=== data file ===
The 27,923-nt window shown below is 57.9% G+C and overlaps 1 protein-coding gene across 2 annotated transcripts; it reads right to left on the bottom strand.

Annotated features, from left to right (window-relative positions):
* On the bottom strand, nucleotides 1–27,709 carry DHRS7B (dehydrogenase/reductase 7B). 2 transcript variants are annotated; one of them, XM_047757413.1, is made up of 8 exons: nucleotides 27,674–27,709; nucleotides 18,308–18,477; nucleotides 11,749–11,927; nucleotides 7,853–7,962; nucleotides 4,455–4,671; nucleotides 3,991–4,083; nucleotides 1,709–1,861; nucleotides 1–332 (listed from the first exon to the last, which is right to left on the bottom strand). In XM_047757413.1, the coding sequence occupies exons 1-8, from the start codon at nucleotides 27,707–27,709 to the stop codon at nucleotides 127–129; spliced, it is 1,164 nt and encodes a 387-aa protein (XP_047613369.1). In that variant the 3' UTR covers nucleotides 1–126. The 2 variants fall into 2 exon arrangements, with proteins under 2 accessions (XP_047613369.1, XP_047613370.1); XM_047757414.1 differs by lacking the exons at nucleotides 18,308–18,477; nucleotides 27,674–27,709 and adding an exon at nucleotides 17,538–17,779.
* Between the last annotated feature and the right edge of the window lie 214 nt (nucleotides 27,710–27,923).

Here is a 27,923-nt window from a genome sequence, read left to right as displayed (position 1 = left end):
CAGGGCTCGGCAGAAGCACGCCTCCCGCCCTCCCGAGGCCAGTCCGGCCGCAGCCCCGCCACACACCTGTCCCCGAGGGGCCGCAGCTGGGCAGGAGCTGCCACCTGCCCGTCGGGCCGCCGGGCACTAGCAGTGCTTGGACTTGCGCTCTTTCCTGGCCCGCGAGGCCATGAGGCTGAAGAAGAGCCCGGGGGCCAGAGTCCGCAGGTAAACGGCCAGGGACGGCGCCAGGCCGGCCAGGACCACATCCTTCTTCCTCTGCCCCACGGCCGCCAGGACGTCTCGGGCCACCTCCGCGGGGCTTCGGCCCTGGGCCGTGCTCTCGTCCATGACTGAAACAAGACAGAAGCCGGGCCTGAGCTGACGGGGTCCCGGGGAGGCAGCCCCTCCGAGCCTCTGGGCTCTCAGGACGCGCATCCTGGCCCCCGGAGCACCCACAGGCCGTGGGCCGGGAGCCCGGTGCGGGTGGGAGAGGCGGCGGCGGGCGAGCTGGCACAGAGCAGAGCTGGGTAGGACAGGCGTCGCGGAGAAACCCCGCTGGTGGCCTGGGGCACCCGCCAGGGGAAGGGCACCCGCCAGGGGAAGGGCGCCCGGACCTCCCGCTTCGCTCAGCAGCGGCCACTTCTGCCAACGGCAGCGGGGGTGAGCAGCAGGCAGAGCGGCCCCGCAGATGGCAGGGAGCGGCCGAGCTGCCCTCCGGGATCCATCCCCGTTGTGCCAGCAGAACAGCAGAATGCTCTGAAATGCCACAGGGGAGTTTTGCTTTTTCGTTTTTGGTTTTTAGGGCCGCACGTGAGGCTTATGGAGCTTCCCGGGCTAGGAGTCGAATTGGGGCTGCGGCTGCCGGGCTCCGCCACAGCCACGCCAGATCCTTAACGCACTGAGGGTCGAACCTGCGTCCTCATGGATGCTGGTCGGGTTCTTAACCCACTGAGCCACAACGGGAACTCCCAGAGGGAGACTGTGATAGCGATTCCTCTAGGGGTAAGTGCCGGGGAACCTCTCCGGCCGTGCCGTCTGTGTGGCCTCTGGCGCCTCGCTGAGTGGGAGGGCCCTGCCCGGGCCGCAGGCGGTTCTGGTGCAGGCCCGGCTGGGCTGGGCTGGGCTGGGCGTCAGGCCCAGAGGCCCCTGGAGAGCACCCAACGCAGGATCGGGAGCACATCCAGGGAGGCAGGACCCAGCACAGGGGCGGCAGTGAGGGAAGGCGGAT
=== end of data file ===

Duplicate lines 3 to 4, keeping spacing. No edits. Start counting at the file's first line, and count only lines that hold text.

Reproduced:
* On the bottom strand, nucleotides 1–27,709 carry DHRS7B (dehydrogenase/reductase 7B). 2 transcript variants are annotated; one of them, XM_047757413.1, is made up of 8 exons: nucleotides 27,674–27,709; nucleotides 18,308–18,477; nucleotides 11,749–11,927; nucleotides 7,853–7,962; nucleotides 4,455–4,671; nucleotides 3,991–4,083; nucleotides 1,709–1,861; nucleotides 1–332 (listed from the first exon to the last, which is right to left on the bottom strand). In XM_047757413.1, the coding sequence occupies exons 1-8, from the start codon at nucleotides 27,707–27,709 to the stop codon at nucleotides 127–129; spliced, it is 1,164 nt and encodes a 387-aa protein (XP_047613369.1). In that variant the 3' UTR covers nucleotides 1–126. The 2 variants fall into 2 exon arrangements, with proteins under 2 accessions (XP_047613369.1, XP_047613370.1); XM_047757414.1 differs by lacking the exons at nucleotides 18,308–18,477; nucleotides 27,674–27,709 and adding an exon at nucleotides 17,538–17,779.
* Between the last annotated feature and the right edge of the window lie 214 nt (nucleotides 27,710–27,923).